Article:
Alaap B. Shah, Member of the Firm in the Health Care & Life Sciences practice, in the firm’s Washington, DC, office, was quoted in the Washington Examiner, in “Letting Patients Own Their Data,” by Grant Gross. (Read the full version – subscription required.)

Following is an excerpt:

New state laws in Maryland and Oregon would give patients ownership of the medical data they generate when they visit healthcare providers.

In most circumstances, healthcare providers have ownership of the medical data they extract from patients. The Maryland and Oregon bills would give patients ownership of their medical data, opening up avenues for patients to be paid if their medical data is sold. …

Many people in the healthcare industry agree that increased patient engagement with their data would be positive, but so would more sharing of de-identified medical information, said Alaap Shah, a lawyer focused on healthcare and life sciences with Epstein Becker Green in D.C. Sharing of medical information that doesn’t identify the patients can improve medical outcomes, reduce costs, and create greater efficiencies, he said.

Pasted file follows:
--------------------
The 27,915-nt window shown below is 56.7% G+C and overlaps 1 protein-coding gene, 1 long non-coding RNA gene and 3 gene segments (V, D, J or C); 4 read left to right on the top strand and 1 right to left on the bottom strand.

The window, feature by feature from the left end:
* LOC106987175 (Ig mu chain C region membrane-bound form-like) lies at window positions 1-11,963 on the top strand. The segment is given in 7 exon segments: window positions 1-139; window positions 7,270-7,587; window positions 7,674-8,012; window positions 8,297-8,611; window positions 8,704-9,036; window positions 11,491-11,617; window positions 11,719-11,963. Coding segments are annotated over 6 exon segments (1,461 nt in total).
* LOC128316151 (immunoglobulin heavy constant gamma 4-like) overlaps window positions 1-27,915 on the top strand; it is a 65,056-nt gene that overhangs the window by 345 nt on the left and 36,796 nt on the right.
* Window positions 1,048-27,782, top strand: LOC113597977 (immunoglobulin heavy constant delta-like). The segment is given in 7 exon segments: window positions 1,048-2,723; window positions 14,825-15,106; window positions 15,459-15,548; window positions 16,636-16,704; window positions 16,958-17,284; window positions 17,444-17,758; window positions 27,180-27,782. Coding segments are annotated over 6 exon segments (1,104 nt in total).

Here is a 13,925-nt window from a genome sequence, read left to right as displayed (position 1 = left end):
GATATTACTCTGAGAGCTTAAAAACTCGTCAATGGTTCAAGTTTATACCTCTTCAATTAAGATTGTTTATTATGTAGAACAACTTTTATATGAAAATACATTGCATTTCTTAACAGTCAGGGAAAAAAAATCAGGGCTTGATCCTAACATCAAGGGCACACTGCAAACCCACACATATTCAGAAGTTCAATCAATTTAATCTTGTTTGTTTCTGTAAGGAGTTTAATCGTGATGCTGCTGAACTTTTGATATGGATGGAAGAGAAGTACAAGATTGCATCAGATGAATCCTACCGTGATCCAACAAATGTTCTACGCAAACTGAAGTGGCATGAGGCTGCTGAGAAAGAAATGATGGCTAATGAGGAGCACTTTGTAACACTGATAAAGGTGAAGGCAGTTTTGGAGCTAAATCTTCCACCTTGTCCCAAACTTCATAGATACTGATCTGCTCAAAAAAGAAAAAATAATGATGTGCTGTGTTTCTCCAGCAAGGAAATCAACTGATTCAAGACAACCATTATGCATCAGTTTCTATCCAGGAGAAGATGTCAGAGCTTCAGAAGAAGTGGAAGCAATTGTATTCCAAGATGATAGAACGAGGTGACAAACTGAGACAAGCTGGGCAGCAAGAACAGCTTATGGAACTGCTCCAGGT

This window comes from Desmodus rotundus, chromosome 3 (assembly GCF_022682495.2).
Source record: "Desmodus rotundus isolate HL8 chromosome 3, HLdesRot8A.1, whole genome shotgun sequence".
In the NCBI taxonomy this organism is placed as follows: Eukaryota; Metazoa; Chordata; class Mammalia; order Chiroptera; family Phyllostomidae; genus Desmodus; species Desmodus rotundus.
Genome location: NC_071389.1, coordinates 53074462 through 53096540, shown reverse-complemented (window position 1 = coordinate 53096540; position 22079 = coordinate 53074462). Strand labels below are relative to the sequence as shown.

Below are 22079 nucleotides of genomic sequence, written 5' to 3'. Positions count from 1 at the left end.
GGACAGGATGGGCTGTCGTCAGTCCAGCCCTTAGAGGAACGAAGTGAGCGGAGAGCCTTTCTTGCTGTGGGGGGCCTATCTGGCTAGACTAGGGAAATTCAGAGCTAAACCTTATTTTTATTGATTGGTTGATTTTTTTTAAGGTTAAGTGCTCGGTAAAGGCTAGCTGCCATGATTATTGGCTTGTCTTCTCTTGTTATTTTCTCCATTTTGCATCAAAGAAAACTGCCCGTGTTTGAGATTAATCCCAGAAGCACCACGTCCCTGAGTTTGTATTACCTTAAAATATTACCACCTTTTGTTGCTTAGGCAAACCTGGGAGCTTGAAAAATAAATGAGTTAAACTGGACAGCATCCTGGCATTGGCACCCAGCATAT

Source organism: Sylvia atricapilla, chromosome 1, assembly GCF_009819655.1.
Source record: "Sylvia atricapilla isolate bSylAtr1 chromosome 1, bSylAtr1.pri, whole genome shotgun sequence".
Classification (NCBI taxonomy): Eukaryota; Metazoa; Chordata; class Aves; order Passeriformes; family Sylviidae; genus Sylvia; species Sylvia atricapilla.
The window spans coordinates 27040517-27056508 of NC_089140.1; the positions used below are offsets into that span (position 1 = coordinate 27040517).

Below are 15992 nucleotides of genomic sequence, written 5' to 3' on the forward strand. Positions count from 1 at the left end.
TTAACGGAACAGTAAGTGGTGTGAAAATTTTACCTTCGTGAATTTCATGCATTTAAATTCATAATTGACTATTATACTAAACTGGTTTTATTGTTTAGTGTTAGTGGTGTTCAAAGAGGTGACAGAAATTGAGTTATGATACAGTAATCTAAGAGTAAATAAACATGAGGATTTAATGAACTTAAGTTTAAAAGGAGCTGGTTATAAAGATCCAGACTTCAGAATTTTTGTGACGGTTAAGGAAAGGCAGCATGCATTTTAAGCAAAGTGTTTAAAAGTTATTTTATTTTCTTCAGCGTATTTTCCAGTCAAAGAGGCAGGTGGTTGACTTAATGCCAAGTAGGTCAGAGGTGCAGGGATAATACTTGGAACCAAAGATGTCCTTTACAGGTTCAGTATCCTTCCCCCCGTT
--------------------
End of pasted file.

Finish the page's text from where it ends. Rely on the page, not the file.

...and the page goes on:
“Making sharing of such de-identified health information subject to patient authorization and attaching monetary interests that vest with patients could result in significant consequences to patient health, efficient operation of the healthcare system, and overall digital health innovation,” Shah said. “Requiring patient authorization to use de-identified data would likely reduce payors’ and providers’ abilities to conduct health care operations analyses to improve care delivery and cost.”

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